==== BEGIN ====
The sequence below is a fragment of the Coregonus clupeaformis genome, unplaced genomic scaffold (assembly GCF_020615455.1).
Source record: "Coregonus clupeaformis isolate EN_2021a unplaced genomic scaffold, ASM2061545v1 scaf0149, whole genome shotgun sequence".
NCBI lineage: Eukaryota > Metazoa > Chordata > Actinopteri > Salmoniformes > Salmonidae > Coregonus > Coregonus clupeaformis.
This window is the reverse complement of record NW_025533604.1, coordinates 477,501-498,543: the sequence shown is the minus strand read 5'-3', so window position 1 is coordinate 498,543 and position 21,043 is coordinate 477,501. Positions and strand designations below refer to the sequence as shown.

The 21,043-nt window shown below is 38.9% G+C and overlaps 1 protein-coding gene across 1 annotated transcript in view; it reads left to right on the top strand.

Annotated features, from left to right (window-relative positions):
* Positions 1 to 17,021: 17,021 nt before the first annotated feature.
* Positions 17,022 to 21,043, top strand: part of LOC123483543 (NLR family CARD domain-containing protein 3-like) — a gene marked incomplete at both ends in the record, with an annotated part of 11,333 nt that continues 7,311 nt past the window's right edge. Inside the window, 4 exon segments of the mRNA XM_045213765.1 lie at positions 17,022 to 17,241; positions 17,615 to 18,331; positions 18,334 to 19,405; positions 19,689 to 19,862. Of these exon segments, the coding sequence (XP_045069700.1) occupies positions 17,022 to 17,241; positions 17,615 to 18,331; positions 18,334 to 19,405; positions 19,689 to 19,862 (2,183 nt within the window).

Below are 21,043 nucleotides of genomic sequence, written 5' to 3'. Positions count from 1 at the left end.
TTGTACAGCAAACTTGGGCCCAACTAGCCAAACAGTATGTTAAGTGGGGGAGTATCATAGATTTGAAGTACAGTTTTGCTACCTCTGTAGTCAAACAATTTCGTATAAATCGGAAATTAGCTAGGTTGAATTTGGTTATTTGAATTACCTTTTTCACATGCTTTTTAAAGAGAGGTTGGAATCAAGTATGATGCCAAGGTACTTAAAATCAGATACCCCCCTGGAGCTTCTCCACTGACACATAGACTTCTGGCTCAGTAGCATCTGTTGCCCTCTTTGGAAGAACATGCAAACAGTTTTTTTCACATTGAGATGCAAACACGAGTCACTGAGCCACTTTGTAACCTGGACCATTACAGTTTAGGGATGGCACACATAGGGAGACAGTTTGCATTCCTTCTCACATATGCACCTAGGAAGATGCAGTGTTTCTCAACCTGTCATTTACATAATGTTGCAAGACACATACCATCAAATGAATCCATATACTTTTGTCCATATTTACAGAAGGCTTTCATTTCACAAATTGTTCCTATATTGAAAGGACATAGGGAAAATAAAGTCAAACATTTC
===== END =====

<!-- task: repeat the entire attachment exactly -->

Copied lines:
The sequence below is a fragment of the Coregonus clupeaformis genome, unplaced genomic scaffold (assembly GCF_020615455.1).
Source record: "Coregonus clupeaformis isolate EN_2021a unplaced genomic scaffold, ASM2061545v1 scaf0149, whole genome shotgun sequence".
NCBI lineage: Eukaryota > Metazoa > Chordata > Actinopteri > Salmoniformes > Salmonidae > Coregonus > Coregonus clupeaformis.
This window is the reverse complement of record NW_025533604.1, coordinates 477,501-498,543: the sequence shown is the minus strand read 5'-3', so window position 1 is coordinate 498,543 and position 21,043 is coordinate 477,501. Positions and strand designations below refer to the sequence as shown.

The 21,043-nt window shown below is 38.9% G+C and overlaps 1 protein-coding gene across 1 annotated transcript in view; it reads left to right on the top strand.

Annotated features, from left to right (window-relative positions):
* Positions 1 to 17,021: 17,021 nt before the first annotated feature.
* Positions 17,022 to 21,043, top strand: part of LOC123483543 (NLR family CARD domain-containing protein 3-like) — a gene marked incomplete at both ends in the record, with an annotated part of 11,333 nt that continues 7,311 nt past the window's right edge. Inside the window, 4 exon segments of the mRNA XM_045213765.1 lie at positions 17,022 to 17,241; positions 17,615 to 18,331; positions 18,334 to 19,405; positions 19,689 to 19,862. Of these exon segments, the coding sequence (XP_045069700.1) occupies positions 17,022 to 17,241; positions 17,615 to 18,331; positions 18,334 to 19,405; positions 19,689 to 19,862 (2,183 nt within the window).

Below are 21,043 nucleotides of genomic sequence, written 5' to 3'. Positions count from 1 at the left end.
TTGTACAGCAAACTTGGGCCCAACTAGCCAAACAGTATGTTAAGTGGGGGAGTATCATAGATTTGAAGTACAGTTTTGCTACCTCTGTAGTCAAACAATTTCGTATAAATCGGAAATTAGCTAGGTTGAATTTGGTTATTTGAATTACCTTTTTCACATGCTTTTTAAAGAGAGGTTGGAATCAAGTATGATGCCAAGGTACTTAAAATCAGATACCCCCCTGGAGCTTCTCCACTGACACATAGACTTCTGGCTCAGTAGCATCTGTTGCCCTCTTTGGAAGAACATGCAAACAGTTTTTTTCACATTGAGATGCAAACACGAGTCACTGAGCCACTTTGTAACCTGGACCATTACAGTTTAGGGATGGCACACATAGGGAGACAGTTTGCATTCCTTCTCACATATGCACCTAGGAAGATGCAGTGTTTCTCAACCTGTCATTTACATAATGTTGCAAGACACATACCATCAAATGAATCCATATACTTTTGTCCATATTTACAGAAGGCTTTCATTTCACAAATTGTTCCTATATTGAAAGGACATAGGGAAAATAAAGTCAAACATTTC